We were up before dawn and it was breathtaking to watch the sun slowly appear to the right of the Acropolis, lighting up this majestic monument. We were on time—even though the Greek TV crew was late, leaving their poor reporter frenzied at missing so much good television footage. The balloon went up for its “voyage” of the World Tour, using lines that had been organized very late last night since none arrived with it. No flying our balloon with no lines to tether from!

The several flights went well, despite some real gusts and one of the lines wrapping itself around a tree branch—we pulled on time and broke off a bit of a branch, but nothing else happened. The ground crew ran around to avoid the lines catching on open car doors and other things that we did not want to rip off through the force of the balloon! It was exciting—the World Tour is really en route, we soared next to the Acropolis and, of course, got lots of attention from media photographers, the local people and lots of tourists. Here we go, buckle your seatbelts (there are none in the balloon, actually)!

It is amazing how people can influence other people and how all this can become a real-live experience of democracy—and that right on top of the Acropolis, where it all started: We had planned to get people together spontaneously and put them in T-shirts on the top of the wall of the Acropolis, but how will the guards react? Of course, when they saw us carrying a huge pile of T-shirts into the area, they started asking us questions, and when they saw us talking to many other people, they became suspicious. When they saw us handing out T-shirts, they started loudly blowing their whistles. One guard came to me and instructed an other guard to go and get the assistant chief, who went to get the big chief … by the time they all got back, 35 people had the T-shirts spelling “Vote for the Acropolis on” over their clothes. They were having so much fun being part of the making of history and waving to the people below the Acropolis and to our cameras that poor head guard could only say, “I hope you don’t get me into trouble for this and that it is for a good cause.” This, at least, I could definitely assure him was the case!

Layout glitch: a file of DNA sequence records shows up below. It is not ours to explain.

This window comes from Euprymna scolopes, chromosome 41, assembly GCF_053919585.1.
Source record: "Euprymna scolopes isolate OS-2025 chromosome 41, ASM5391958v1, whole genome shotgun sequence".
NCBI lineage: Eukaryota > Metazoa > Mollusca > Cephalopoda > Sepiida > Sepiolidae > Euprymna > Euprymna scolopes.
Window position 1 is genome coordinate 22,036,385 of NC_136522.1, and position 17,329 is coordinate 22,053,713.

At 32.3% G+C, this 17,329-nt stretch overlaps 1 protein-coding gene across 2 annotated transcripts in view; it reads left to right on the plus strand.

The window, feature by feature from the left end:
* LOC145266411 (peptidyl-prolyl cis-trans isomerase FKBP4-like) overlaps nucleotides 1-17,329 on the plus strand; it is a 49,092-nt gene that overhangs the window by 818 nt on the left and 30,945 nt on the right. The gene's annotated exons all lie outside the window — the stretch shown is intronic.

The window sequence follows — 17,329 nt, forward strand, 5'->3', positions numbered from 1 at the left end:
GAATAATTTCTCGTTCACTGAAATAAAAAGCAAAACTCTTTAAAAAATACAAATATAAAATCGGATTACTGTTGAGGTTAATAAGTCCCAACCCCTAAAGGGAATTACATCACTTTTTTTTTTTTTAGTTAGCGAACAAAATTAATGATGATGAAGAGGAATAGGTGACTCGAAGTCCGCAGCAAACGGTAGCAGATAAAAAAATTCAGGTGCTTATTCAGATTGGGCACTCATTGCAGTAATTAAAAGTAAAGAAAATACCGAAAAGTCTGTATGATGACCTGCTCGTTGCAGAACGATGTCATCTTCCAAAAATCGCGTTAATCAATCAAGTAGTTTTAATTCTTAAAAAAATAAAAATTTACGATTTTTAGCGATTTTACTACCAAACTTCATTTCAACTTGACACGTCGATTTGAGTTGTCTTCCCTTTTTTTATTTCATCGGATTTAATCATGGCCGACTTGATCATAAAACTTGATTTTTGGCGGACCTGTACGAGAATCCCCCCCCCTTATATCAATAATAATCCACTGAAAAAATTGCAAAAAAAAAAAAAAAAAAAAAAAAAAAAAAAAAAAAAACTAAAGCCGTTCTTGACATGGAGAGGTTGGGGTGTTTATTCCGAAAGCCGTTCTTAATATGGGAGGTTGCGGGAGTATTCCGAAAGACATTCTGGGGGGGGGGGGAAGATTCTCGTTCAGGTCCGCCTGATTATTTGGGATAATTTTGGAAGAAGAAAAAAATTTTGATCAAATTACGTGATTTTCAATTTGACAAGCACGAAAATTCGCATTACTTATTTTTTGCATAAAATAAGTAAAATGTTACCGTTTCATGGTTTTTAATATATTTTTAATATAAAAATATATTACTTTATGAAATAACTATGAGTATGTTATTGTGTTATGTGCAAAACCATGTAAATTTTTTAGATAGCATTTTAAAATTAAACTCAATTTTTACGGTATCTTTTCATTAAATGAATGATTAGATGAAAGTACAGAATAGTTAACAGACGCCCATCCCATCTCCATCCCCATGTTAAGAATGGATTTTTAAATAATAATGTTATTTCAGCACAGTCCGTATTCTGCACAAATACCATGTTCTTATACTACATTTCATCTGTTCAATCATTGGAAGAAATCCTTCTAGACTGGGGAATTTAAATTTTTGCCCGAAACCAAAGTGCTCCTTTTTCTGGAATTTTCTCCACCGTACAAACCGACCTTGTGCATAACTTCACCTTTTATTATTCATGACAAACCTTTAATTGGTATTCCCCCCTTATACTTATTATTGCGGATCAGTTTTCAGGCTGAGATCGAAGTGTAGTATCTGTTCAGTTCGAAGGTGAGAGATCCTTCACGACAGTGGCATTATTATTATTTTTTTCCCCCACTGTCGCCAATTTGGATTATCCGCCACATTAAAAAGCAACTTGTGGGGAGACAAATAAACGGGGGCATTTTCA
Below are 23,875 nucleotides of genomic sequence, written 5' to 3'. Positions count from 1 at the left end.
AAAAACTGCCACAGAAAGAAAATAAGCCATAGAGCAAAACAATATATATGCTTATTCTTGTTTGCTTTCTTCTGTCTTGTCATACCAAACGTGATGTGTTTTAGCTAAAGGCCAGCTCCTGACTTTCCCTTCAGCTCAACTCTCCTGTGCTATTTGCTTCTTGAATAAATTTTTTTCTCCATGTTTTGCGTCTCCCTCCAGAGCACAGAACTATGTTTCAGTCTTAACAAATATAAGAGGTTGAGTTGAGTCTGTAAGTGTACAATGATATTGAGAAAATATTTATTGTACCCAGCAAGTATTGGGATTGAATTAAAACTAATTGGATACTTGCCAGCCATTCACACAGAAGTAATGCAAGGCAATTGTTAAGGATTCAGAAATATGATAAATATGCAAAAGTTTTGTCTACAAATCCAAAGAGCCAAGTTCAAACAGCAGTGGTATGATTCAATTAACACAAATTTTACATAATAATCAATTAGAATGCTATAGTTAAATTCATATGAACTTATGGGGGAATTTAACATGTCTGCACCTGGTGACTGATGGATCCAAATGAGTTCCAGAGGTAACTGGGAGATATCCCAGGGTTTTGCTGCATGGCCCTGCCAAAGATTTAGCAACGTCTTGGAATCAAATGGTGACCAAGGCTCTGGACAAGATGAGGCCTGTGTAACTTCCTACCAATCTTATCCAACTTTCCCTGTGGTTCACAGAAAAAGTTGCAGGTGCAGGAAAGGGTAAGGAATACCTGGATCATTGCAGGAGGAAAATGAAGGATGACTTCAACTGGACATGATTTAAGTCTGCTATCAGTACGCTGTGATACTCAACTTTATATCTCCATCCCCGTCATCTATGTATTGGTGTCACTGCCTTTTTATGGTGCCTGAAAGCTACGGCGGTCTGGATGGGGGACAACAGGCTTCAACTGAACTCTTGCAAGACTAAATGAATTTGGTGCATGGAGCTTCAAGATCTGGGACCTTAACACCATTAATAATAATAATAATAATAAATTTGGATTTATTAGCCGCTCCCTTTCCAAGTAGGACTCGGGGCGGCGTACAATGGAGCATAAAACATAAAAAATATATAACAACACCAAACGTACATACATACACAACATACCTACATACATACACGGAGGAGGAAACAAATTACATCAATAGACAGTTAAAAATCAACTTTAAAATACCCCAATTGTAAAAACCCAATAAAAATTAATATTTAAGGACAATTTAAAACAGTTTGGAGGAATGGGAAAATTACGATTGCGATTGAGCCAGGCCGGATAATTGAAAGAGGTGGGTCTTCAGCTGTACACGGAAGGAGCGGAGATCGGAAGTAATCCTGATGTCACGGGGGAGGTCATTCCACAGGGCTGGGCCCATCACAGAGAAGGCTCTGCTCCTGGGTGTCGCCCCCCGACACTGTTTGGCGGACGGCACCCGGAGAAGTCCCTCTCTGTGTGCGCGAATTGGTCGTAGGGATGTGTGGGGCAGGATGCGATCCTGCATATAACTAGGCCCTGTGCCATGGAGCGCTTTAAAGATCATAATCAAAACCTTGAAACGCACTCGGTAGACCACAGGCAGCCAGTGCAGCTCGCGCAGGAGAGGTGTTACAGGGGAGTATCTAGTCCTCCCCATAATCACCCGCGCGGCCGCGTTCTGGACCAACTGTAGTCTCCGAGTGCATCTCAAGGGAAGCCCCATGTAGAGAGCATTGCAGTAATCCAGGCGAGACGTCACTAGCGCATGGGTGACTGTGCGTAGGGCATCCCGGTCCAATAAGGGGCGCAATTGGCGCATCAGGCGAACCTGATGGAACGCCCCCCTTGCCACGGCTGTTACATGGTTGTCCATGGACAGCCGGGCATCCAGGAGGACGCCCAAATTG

Last but not least: “In Greece, everything is done not at the last minute but at the last second,” these are the wise words of a man who knows the place inside out. The assistant of our Swiss ambassador made this pronouncement just days before the exceptional New7Wonders candidate certificate hand-over ceremony became a reality during our last evening in Athens. It was at the end of the one and only performance of Iphigenia in Taurus by the State Theater of Northern Greece at the Odeon of Herodias Atticus, the famous and historical amphitheatre next to the Acropolis in Athens. After the dramatic (bloody!) tragedy, which was entirely in Greek—which I unfortunately do not speak, but still enjoyed—, I personally handed the certificate to none less then the distinguished President of the Hellenic Republic, Dr Károlos Papoúlias, a very nice and charming elderly gentleman.

All of this was arranged in a miraculous way by our own “Colossus of Rhodes,” our Greek captain and contact man Miltos (he actually has the stature one would imagine the Colossus must have had).

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